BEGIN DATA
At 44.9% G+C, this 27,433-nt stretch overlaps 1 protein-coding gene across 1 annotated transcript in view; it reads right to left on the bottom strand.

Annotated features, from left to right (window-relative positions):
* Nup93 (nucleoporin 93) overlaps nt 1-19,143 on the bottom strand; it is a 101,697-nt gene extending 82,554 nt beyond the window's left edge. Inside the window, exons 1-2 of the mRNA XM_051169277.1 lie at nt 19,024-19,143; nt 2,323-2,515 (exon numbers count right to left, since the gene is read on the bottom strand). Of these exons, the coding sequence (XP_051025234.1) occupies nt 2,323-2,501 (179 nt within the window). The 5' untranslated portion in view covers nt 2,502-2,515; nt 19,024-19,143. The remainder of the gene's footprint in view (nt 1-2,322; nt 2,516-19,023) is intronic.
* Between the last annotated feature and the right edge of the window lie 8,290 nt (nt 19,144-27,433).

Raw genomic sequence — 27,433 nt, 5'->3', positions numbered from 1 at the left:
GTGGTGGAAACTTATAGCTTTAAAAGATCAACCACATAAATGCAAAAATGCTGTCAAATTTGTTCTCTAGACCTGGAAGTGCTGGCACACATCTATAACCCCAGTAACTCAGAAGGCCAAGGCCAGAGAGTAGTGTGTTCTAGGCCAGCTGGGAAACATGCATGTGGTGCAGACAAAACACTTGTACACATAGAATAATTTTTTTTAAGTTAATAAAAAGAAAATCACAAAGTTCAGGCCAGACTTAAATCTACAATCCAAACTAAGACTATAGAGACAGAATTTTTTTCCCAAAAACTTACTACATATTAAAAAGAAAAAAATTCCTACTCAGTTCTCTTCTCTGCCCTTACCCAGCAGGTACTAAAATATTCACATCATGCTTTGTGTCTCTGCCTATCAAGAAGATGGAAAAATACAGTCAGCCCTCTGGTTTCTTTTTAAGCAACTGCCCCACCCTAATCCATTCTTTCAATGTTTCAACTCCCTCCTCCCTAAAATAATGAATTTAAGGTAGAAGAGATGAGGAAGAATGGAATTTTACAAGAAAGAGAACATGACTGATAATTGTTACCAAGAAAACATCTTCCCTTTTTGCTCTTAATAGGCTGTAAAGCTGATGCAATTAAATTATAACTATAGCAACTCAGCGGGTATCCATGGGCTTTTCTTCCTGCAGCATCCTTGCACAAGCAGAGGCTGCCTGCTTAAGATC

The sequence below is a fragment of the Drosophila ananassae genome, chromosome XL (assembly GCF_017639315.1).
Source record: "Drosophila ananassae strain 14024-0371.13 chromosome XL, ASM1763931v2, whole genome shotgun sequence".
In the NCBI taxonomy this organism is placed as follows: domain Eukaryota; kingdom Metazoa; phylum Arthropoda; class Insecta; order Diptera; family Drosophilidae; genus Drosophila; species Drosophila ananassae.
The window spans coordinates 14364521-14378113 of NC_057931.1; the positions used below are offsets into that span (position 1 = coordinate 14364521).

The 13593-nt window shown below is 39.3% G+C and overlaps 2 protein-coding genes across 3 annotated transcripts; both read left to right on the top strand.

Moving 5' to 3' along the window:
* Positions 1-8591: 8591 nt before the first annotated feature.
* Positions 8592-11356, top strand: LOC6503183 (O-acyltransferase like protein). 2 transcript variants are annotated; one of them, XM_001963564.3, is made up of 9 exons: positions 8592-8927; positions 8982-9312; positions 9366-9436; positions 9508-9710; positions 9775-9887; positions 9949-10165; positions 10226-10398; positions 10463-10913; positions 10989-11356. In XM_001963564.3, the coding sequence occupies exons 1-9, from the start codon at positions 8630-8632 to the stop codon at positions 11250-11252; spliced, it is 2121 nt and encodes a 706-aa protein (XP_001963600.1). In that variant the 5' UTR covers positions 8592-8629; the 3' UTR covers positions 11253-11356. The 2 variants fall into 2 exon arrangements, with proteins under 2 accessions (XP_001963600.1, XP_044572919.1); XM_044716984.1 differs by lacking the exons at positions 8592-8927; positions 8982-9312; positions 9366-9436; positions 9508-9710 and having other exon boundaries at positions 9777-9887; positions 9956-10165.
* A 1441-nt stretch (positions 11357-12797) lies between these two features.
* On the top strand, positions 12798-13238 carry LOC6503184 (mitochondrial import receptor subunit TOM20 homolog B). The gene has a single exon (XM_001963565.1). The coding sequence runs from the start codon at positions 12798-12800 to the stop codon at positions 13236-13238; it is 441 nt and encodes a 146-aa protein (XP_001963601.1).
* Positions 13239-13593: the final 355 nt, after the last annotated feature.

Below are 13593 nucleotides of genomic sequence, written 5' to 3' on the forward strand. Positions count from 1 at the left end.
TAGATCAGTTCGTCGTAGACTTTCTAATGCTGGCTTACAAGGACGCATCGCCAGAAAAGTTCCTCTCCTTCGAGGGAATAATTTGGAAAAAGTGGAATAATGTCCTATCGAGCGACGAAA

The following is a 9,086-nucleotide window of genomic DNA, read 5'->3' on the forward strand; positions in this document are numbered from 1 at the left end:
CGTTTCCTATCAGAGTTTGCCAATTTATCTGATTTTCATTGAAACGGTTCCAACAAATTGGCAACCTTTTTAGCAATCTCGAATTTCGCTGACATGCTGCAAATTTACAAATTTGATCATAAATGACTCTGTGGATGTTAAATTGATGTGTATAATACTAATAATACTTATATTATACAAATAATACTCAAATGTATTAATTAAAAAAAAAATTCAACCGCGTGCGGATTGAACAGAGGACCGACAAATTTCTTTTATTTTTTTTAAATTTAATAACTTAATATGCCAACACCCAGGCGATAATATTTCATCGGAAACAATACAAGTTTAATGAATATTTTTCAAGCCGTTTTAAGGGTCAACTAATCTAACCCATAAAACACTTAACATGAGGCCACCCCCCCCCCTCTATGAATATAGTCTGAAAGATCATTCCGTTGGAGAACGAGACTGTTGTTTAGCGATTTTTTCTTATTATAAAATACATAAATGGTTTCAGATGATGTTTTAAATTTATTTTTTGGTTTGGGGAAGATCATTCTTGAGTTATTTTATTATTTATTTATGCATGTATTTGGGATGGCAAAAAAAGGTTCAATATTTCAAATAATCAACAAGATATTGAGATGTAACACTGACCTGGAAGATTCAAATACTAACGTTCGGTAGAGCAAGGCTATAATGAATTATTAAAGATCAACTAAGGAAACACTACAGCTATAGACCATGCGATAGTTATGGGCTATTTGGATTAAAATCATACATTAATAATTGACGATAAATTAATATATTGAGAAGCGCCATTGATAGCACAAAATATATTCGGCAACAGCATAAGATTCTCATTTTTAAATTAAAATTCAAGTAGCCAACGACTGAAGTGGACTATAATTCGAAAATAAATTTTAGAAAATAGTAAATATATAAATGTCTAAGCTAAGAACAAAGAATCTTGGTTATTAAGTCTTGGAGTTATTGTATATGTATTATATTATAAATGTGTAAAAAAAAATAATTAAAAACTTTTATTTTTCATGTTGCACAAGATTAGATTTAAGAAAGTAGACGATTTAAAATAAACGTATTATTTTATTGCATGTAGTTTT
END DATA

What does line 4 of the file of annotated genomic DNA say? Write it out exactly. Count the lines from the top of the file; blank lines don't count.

* Between the last annotated feature and the right edge of the window lie 8,290 nt (nt 19,144-27,433).